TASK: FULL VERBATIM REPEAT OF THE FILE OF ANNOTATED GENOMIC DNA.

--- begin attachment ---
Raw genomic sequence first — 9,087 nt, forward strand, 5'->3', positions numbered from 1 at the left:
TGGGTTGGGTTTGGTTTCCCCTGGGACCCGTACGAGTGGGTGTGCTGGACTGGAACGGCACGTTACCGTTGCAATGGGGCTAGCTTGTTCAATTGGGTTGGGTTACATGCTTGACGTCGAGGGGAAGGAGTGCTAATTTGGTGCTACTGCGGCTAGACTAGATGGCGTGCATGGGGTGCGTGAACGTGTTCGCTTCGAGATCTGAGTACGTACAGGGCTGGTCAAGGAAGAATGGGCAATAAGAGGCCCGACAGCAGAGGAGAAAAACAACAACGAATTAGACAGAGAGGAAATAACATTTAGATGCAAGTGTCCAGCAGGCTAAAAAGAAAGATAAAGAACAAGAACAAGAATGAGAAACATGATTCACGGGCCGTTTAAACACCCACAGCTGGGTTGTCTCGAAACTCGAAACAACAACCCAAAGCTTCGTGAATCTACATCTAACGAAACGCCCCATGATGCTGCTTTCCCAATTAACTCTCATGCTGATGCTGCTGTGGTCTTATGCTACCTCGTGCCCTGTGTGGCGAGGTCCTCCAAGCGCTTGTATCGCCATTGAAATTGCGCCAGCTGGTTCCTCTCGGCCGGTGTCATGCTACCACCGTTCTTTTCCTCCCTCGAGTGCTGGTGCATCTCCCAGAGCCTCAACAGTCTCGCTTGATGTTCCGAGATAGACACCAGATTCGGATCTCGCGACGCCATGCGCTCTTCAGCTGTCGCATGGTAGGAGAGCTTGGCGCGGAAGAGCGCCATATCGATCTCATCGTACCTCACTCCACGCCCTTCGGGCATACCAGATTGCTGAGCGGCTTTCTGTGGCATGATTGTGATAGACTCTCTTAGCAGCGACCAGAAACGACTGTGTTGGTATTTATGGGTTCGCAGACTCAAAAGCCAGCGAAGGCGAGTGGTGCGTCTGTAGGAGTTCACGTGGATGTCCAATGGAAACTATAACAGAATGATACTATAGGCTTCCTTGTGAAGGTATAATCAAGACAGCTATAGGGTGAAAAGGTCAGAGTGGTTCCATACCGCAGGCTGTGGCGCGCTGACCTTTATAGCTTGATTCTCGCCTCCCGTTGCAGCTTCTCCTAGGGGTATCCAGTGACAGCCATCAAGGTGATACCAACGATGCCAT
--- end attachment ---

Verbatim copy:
Raw genomic sequence first — 9,087 nt, forward strand, 5'->3', positions numbered from 1 at the left:
TGGGTTGGGTTTGGTTTCCCCTGGGACCCGTACGAGTGGGTGTGCTGGACTGGAACGGCACGTTACCGTTGCAATGGGGCTAGCTTGTTCAATTGGGTTGGGTTACATGCTTGACGTCGAGGGGAAGGAGTGCTAATTTGGTGCTACTGCGGCTAGACTAGATGGCGTGCATGGGGTGCGTGAACGTGTTCGCTTCGAGATCTGAGTACGTACAGGGCTGGTCAAGGAAGAATGGGCAATAAGAGGCCCGACAGCAGAGGAGAAAAACAACAACGAATTAGACAGAGAGGAAATAACATTTAGATGCAAGTGTCCAGCAGGCTAAAAAGAAAGATAAAGAACAAGAACAAGAATGAGAAACATGATTCACGGGCCGTTTAAACACCCACAGCTGGGTTGTCTCGAAACTCGAAACAACAACCCAAAGCTTCGTGAATCTACATCTAACGAAACGCCCCATGATGCTGCTTTCCCAATTAACTCTCATGCTGATGCTGCTGTGGTCTTATGCTACCTCGTGCCCTGTGTGGCGAGGTCCTCCAAGCGCTTGTATCGCCATTGAAATTGCGCCAGCTGGTTCCTCTCGGCCGGTGTCATGCTACCACCGTTCTTTTCCTCCCTCGAGTGCTGGTGCATCTCCCAGAGCCTCAACAGTCTCGCTTGATGTTCCGAGATAGACACCAGATTCGGATCTCGCGACGCCATGCGCTCTTCAGCTGTCGCATGGTAGGAGAGCTTGGCGCGGAAGAGCGCCATATCGATCTCATCGTACCTCACTCCACGCCCTTCGGGCATACCAGATTGCTGAGCGGCTTTCTGTGGCATGATTGTGATAGACTCTCTTAGCAGCGACCAGAAACGACTGTGTTGGTATTTATGGGTTCGCAGACTCAAAAGCCAGCGAAGGCGAGTGGTGCGTCTGTAGGAGTTCACGTGGATGTCCAATGGAAACTATAACAGAATGATACTATAGGCTTCCTTGTGAAGGTATAATCAAGACAGCTATAGGGTGAAAAGGTCAGAGTGGTTCCATACCGCAGGCTGTGGCGCGCTGACCTTTATAGCTTGATTCTCGCCTCCCGTTGCAGCTTCTCCTAGGGGTATCCAGTGACAGCCATCAAGGTGATACCAACGATGCCAT